Traditions and the History of Art Speaker Series continutes with a lecture by Dr. Peter Schultz
Thursday, February 21, 2013 - Thursday, February 21, 2013
6:00 PM - 7:00 PM
Lecture and reception are free and open to the publc. O'Shaughnessy Educational Center is handicap accessible. Accessibility requests: (651) 962-6315. Parking is available in the Anderson Parking Facility, corner of Grand and Cretin avenues. www.stthomas.edu/campusmaps
For additional information call (651) 962-5560.
Dr. Peter Schultz, Olin J. Storvick Chair of Classical Studies, Department of Art at Concoredia College, Morehead, Minnesota, is presenting the 3rd lecture in the Traditions and the History of Art Lecture Series. His lecture is titled, Style, Continuity, and the Hellenistic.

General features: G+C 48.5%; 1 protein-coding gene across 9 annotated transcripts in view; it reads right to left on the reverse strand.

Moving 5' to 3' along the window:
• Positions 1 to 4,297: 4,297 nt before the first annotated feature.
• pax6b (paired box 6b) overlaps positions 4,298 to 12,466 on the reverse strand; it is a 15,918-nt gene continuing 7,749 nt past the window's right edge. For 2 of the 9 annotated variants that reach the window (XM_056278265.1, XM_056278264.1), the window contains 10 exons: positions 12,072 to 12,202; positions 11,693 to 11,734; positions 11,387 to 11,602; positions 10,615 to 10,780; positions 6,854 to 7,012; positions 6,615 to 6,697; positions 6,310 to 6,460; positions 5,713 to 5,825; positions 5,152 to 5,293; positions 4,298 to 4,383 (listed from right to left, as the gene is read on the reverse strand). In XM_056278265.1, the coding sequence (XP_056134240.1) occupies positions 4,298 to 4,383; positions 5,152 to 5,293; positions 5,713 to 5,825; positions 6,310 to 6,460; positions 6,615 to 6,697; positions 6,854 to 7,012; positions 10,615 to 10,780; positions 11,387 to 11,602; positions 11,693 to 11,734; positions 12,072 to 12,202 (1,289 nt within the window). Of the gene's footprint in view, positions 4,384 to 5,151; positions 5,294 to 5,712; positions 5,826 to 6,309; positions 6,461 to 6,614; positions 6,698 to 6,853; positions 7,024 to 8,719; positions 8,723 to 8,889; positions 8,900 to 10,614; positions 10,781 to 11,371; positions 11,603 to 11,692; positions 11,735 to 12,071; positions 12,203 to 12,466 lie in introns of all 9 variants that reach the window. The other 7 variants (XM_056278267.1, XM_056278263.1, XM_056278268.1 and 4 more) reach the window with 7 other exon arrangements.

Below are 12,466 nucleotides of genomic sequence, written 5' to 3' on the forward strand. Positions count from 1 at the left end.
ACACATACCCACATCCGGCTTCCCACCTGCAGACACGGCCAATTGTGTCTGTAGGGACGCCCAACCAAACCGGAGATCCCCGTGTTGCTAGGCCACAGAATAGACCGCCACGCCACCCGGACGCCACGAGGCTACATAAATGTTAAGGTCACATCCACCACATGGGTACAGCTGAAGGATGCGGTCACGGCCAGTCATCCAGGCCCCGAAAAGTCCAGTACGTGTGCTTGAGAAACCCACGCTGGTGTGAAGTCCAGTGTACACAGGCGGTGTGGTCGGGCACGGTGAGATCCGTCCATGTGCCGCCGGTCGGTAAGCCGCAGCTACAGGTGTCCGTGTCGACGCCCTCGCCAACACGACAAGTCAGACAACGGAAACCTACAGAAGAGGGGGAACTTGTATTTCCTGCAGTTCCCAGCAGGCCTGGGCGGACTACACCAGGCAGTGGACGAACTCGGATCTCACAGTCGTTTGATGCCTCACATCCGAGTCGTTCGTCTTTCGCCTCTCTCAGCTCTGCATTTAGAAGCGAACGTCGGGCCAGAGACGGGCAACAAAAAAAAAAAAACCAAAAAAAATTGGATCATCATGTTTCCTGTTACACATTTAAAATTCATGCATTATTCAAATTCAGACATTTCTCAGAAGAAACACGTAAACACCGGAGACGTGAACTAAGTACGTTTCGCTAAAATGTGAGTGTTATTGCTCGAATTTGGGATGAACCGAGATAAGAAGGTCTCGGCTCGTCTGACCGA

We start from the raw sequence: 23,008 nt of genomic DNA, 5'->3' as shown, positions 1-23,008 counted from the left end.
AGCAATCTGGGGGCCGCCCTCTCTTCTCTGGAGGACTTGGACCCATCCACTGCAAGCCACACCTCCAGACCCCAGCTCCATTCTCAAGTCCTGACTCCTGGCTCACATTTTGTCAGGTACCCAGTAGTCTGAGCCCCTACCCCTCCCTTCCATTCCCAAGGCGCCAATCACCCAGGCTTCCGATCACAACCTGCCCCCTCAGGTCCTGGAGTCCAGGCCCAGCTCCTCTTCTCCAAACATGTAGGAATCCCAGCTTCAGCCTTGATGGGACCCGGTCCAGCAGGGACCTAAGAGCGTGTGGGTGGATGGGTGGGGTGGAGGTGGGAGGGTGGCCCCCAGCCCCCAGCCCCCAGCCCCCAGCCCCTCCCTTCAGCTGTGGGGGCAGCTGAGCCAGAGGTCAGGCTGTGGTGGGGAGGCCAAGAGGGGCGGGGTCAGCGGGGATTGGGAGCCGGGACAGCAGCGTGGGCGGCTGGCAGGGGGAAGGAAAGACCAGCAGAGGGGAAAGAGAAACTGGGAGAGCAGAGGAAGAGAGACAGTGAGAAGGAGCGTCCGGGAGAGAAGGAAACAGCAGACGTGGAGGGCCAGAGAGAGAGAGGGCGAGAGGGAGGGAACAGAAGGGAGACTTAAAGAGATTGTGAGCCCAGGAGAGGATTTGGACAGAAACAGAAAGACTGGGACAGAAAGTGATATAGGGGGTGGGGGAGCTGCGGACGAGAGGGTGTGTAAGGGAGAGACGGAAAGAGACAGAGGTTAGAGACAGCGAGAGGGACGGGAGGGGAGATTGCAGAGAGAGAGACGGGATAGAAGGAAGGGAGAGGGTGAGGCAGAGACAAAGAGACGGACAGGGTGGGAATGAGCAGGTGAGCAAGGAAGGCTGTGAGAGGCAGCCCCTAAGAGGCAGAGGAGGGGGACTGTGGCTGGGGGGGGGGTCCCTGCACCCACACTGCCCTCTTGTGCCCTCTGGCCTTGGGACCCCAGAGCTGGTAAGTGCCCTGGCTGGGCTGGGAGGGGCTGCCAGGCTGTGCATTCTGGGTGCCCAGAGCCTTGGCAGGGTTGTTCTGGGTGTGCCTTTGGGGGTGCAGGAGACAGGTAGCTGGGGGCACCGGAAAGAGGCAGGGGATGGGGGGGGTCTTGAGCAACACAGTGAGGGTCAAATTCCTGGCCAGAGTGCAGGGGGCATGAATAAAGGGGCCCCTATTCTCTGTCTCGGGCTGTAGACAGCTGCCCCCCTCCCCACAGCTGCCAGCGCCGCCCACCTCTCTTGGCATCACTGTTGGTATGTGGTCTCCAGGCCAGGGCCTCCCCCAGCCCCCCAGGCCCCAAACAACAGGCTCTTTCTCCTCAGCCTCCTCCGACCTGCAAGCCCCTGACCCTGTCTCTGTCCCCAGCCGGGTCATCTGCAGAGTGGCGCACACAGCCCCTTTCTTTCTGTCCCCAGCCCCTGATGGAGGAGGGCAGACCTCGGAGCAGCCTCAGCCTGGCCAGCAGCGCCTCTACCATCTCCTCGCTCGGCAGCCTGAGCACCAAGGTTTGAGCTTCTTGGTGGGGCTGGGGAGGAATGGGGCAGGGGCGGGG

Sculpture of the Hellenistic period, specifically "Hellenistic baroque," is often characterized as a revolutionary break with previous Greek traditions. Dr. Schultz argues that the conventional view of Hellenistic baroque as "new," "innovative," or "revolutionary" obscures an important historic reality: Namely, aspects of the Hellenistic baroque are firmly rooted in a stylistic tradition that extends directly back to sculpture of the fifth and fourth century B.C.E. in Athens. This "classical" pedigree of the "Hellenistic" style has ramifications regarding how the "baroque mode" was used by Hellenistic sculptors. Most importantly, this reconsideration of the "baroque tradition" allows for interesting speculation as to what Baroque sculpture might have meant to the artists, patrons and communities that made, purchased and consumed it.